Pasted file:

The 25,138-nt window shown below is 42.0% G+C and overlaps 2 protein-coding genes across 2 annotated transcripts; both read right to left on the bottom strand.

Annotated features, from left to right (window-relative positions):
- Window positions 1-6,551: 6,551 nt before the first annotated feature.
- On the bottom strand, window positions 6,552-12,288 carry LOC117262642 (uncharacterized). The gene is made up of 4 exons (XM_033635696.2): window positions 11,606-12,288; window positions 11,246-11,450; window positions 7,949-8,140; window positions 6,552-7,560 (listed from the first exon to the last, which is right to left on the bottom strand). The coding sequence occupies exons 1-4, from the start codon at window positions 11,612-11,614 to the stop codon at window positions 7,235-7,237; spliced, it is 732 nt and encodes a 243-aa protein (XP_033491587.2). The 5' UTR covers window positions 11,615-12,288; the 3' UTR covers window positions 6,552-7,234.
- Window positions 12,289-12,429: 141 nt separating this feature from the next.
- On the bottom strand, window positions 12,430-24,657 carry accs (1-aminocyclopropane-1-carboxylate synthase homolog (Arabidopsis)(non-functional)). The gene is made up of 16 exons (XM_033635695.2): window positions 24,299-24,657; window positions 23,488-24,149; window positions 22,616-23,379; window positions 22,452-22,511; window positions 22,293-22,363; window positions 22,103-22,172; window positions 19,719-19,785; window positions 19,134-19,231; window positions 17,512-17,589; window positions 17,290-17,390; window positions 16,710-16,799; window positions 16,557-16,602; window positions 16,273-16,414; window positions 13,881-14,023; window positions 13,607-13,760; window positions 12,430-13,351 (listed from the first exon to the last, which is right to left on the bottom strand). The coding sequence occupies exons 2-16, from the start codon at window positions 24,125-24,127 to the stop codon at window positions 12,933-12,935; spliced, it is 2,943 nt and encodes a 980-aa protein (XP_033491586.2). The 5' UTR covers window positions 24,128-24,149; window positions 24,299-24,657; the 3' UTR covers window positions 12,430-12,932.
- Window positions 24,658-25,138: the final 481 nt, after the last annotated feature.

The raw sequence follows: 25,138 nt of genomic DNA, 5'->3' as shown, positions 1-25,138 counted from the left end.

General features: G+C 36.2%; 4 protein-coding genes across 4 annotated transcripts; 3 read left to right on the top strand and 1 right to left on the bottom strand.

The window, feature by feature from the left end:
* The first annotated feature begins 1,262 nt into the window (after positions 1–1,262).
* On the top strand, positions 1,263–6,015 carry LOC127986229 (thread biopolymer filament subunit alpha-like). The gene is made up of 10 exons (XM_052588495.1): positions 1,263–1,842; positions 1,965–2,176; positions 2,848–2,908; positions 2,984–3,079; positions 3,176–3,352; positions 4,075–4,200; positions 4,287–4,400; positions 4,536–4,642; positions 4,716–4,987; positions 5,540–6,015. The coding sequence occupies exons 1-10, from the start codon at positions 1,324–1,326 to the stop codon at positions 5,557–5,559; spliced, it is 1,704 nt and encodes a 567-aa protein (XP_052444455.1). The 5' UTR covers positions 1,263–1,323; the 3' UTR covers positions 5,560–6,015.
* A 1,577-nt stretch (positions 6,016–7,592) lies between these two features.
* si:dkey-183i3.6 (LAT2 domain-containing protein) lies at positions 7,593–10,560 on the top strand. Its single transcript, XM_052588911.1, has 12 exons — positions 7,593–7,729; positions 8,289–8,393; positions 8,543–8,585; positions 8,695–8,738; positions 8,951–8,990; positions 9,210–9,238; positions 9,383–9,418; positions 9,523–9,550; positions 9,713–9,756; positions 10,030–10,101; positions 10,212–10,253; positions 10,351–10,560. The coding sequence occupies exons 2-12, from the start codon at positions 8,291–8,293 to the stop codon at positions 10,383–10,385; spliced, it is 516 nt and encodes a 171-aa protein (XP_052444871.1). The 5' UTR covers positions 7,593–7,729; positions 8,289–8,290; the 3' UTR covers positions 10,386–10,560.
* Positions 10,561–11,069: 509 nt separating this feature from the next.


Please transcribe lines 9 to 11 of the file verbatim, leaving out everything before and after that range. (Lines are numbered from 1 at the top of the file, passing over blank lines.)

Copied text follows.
General features: G+C 36.2%; 4 protein-coding genes across 4 annotated transcripts; 3 read left to right on the top strand and 1 right to left on the bottom strand.

The window, feature by feature from the left end:
* The first annotated feature begins 1,262 nt into the window (after positions 1–1,262).